Colby spent $15 million on the new minimalist wing, which gives the classic red-brick campus its first modern building: a glass- and metal-encased prism that features as an architectural focal point a three-story Sol LeWitt wall painting visible from Mayflower Hill Drive, which traverses the campus.

The college named the new wing in recognition of the friendship between Maine philanthropist Harold Alfond and his nephew, Peter Lunder. Alfond ran Dexter Shoe Co., and put his nephew to work for him soon after Lunder graduated from Colby.

The Lunders settled in Waterville, raised their children there, and began collecting art at antique shops across Maine.

“That was our entertainment,” Paula Lunder said. “There wasn’t much to do in Waterville back then, so we would get in the car and drive around to all the antique shops on weekends.”

They always seemed to gravitate to paintings, and eventually befriended longtime Colby museum director Hugh Gourley, who offered advice.


Their collecting regimen quickly expanded from antique-shop curiosities to serious works of art by some of the most famous painters in history. They began collecting European art, and settled on American art because it was more affordable and readily available.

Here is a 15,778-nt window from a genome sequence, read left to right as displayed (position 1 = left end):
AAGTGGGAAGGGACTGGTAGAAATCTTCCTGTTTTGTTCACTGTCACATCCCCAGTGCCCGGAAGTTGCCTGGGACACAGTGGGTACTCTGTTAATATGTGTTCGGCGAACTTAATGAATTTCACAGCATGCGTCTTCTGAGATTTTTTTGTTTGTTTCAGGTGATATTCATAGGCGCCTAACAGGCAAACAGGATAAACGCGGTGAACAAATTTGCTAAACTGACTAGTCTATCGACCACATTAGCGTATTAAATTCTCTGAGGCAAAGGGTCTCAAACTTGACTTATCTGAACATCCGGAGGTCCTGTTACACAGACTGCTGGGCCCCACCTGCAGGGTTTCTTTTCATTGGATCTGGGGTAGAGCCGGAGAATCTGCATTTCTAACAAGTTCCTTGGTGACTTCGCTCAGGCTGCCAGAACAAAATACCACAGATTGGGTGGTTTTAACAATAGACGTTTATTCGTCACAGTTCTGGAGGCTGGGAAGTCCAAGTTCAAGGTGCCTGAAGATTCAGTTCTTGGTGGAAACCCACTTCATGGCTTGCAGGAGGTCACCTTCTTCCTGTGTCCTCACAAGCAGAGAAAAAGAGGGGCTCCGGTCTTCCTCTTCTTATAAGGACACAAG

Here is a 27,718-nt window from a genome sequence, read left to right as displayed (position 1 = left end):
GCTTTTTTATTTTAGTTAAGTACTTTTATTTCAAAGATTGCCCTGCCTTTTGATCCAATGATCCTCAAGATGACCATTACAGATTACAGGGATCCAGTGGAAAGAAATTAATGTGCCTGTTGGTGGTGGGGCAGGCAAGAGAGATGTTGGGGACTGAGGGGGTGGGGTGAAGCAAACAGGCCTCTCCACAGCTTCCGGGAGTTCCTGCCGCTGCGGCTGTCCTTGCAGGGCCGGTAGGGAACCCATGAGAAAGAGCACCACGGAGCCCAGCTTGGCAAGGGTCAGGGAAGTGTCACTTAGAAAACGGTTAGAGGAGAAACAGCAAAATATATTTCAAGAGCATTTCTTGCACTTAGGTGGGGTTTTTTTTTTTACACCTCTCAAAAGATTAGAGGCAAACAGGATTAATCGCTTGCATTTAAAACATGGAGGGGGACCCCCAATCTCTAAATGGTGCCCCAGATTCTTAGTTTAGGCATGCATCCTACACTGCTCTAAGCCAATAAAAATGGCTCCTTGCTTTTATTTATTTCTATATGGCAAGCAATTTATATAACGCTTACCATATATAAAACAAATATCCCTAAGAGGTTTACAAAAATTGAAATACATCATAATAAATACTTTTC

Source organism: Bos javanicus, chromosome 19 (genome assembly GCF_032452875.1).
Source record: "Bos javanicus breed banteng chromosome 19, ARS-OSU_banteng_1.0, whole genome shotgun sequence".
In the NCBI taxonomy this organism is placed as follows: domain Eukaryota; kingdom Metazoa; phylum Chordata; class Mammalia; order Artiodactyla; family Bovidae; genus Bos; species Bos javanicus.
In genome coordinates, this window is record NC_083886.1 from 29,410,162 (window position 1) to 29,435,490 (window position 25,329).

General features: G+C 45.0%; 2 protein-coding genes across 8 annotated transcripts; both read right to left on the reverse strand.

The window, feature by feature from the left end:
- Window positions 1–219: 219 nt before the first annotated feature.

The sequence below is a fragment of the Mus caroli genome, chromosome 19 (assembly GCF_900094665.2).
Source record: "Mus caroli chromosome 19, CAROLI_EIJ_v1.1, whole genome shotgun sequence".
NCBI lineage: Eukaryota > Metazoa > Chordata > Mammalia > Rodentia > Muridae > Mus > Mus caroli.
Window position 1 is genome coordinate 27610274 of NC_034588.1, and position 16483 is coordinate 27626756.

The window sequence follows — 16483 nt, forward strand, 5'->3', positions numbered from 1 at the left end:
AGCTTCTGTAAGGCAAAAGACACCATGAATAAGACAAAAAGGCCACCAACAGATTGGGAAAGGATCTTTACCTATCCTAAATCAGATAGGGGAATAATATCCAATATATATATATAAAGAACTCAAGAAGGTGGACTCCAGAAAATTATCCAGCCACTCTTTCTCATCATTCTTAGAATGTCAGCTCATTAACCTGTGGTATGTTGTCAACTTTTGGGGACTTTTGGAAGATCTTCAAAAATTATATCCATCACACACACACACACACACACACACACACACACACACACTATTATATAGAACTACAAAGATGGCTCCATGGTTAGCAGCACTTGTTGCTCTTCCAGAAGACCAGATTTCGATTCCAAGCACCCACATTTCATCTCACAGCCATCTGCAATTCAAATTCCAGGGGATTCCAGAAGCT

“We always bought what we liked and what we were advised was great quality,” Peter Lunder said in an interview, with his wife, at his Portland office last week.


The Lunder Collection, part of which is displayed here on the main floor of the Alfond-Lunder Family Pavilion, totals more than 500 pieces and is valued at more than $100 million.

Together, they amassed their collection over 30-plus years, and bought with the intent of filling their homes in Maine, Massachusetts and Florida with their purchases. Eventually, as the collection grew, the Lunders purchased art they knew would serve a teaching institution well. They knew early on they would give their collection away someday. They just weren’t sure where.

Colby emerged as the leading candidate because of the relationship the Lunders forged first with Gourley and previous college administrations, and later with current museum director Sharon Corwin and college president William D. Adams.

Early on, they focused on a few artists and art styles they particularly liked — Peter gravitated toward art from the American West, while Paula preferred paintings by Homer and other traditional American landscape painters. As they learned more about art, their tastes evolved to include contemporary art.

Corwin said the collection has significant depth in contemporary and late 19th- and early 20th-century American art. It includes a concentration of works by James McNeill Whistler, including two dozen paintings, watercolors and pastels, as well as a trove of etchings and lithographs by the artist.